If there’s one given in the world of digital marketing, it’s that everything changes and then changes again. Search engine algorithms change. Hot social media platforms change. And, new technology you may never have dreamt about two years ago will likely be the new iPhone in the coming years. To succeed in the online world, you need to be flexible and to be able to pivot as these new websites, tools and technologies enter the digital universe. One of the best things you can do is make your website “future-proof”, able to withstand the changes the future make have in store. How do you make your website future-proof? We have a few tips.
How to improve your website and make it future-proof
It’s not difficult to make your website immune to disaster that change can bring. It just takes a little planning and a little effort at the beginning when you are setting up your site. We suggest you…
1. Keep things simple. Keeping things simple is a good idea with any type of marketing, but it’s essential in digital marketing. You need your readers to be able to navigate your site and access the features they want easily or they will exit your site and find a competitor’s whose site is more intuitive. According to “Forbes” magazine, the average web user makes a decision about a web page in just one second and 70 percent of consumers say that page load speed affects their willingness to buy from a particular site. One additional bonus of a streamlined website, the simpler your design, the stronger your marketing message will be and less likely to get lost in all of the peripheral noise.
2. Create a thoughtful sitemap for easy navigation. Good, easy navigation is also necessary to allow those who love your pages and your products to find the way to make a purchase, download your ebook or request a quote for your services. You don’t want to work this hard only to have your customers get confused right when they are ready to take action. To make sure your navigation is intuitive, It might be a good idea to have a friend or family member who is outside of your business to “test drive” your navigation to see if they can move within your site the way you intend.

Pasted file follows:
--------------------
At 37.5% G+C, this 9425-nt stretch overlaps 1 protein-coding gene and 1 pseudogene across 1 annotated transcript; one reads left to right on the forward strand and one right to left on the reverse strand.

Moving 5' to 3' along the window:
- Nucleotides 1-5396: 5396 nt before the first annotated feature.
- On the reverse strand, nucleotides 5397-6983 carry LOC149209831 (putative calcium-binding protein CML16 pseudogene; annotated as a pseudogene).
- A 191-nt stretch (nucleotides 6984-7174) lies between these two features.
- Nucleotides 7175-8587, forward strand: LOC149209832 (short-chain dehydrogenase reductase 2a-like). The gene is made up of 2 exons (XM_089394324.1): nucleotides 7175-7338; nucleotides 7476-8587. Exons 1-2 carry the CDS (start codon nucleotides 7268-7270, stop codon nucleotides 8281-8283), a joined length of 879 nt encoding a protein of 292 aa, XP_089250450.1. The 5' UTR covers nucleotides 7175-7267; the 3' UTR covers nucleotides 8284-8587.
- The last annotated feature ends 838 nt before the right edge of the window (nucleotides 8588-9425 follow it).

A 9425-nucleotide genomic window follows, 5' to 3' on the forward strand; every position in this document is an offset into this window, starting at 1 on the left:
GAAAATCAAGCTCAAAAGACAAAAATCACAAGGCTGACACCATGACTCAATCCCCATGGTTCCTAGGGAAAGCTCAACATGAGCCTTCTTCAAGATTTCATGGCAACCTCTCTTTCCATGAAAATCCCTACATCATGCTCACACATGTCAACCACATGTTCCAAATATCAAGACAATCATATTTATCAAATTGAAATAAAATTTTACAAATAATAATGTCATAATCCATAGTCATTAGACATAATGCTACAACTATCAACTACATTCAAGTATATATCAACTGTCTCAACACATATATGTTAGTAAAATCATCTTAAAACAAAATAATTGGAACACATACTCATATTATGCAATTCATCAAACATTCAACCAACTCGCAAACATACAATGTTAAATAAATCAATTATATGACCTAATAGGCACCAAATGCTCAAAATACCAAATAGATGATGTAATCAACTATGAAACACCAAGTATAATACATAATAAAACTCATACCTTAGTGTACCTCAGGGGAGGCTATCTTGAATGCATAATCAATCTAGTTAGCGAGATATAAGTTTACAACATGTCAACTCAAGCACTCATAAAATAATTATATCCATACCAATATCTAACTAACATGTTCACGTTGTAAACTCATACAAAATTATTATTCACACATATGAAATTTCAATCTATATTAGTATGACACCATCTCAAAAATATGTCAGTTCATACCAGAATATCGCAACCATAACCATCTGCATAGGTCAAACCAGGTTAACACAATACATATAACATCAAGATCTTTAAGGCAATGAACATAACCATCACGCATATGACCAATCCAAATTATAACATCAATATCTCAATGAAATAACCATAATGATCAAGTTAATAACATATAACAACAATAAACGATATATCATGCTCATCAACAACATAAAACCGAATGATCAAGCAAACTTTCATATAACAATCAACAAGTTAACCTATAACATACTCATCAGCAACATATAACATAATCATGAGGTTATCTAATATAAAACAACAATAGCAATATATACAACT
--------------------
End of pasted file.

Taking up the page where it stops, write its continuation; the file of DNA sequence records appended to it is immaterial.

3. Maintain cross-platform compatibility. Approximately half of all internet users view websites via their mobile devices, either cell phones or tablets, and that number is expected to grow in the coming years. If your website isn’t easily viewed via these types of devices, you’re likely losing business right now and certainly aren’t positioned for success in the future. As you add to your website, make sure that your functions, navigation and graphics are just as spectacular on a cell phone and tablet as on a PC or laptop. Perhaps it’s even time to build for mobile devices first.
4. Implement clean code. It’s tempting to use personal shorthand and shortcuts when you are creating and coding your website. However, as your business grows, you may need to hire other designers and coders to work on your site. It’s a good idea to keep your coding clean, so that those who come after you will be able to interpret and add to what you’re already set up. Plus, clean code means you can make changes and updates quickly, even if you are working on your own pages.
5. It’s never too early to think about security. You may just be launching your website, but it’s not too early to be concerned about security. Your readers and customers deserve this from you. Follow the advice of Werner Vogels, the CTO of Amazon and “encrypt everything”. It’s also a good idea to get at least a basic SSL certificate for your website. This shows customers that their purchasing information is encrypted and unlikely to be compromised by a third party. Many buyers won’t even consider purchasing something if the website doesn’t have that “https” prefix.